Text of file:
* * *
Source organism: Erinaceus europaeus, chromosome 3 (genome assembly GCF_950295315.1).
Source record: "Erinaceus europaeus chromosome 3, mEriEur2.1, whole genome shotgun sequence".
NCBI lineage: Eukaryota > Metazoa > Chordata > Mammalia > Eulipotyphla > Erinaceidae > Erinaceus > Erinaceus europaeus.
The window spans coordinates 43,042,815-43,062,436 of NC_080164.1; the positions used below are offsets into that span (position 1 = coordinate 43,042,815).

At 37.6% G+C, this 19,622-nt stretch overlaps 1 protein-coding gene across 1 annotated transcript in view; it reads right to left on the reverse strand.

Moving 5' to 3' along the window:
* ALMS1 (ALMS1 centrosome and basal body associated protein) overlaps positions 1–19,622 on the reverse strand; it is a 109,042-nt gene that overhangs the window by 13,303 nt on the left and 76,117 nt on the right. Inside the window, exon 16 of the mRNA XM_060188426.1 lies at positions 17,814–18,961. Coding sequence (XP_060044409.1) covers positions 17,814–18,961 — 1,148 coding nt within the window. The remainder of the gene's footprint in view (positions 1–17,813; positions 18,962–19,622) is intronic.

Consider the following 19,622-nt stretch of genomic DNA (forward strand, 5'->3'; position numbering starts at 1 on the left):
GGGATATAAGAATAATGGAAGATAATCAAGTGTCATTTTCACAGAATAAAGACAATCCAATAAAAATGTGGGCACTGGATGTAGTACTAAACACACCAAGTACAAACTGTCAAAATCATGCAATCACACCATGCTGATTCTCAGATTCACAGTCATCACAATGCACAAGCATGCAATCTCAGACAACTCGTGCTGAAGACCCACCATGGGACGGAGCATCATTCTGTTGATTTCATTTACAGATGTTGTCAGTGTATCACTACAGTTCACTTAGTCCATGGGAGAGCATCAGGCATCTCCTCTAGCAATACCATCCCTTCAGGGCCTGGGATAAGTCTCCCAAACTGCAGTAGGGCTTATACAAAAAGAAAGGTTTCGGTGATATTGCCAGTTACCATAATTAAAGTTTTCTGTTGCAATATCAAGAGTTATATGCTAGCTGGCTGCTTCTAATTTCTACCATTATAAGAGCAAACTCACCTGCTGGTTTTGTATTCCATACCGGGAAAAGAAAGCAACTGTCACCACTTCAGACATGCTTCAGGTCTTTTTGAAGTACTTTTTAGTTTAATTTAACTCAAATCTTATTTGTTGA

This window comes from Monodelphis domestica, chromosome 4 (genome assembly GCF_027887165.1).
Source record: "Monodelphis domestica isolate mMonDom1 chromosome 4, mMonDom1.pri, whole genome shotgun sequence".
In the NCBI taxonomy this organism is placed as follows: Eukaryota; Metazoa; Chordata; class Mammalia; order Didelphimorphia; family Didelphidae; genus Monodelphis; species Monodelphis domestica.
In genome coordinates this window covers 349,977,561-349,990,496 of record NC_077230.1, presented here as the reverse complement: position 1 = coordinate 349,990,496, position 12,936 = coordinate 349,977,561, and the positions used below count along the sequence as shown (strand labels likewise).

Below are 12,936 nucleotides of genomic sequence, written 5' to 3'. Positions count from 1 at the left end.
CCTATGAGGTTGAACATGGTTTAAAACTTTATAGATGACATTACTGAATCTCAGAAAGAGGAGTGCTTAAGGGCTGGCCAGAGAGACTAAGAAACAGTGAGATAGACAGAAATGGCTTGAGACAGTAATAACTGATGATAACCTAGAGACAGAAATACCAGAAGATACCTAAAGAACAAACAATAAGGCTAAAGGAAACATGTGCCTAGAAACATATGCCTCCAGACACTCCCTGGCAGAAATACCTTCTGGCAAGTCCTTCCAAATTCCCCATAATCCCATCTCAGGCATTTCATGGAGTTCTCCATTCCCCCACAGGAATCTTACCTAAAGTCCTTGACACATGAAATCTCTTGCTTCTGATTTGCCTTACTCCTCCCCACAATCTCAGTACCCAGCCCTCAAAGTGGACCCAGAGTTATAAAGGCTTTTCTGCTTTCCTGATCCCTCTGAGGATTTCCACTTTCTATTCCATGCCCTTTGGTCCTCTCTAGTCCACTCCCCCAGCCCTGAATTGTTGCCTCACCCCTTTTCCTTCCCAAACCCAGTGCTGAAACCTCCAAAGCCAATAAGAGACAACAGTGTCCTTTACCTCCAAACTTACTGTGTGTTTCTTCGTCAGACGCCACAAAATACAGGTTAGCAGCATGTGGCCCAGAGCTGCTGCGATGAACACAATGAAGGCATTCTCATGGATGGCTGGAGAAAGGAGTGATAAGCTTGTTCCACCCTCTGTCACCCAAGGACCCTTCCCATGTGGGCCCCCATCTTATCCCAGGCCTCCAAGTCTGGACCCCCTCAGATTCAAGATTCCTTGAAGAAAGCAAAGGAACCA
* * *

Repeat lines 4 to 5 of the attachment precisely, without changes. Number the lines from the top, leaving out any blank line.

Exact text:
The window spans coordinates 43,042,815-43,062,436 of NC_080164.1; the positions used below are offsets into that span (position 1 = coordinate 43,042,815).

At 37.6% G+C, this 19,622-nt stretch overlaps 1 protein-coding gene across 1 annotated transcript in view; it reads right to left on the reverse strand.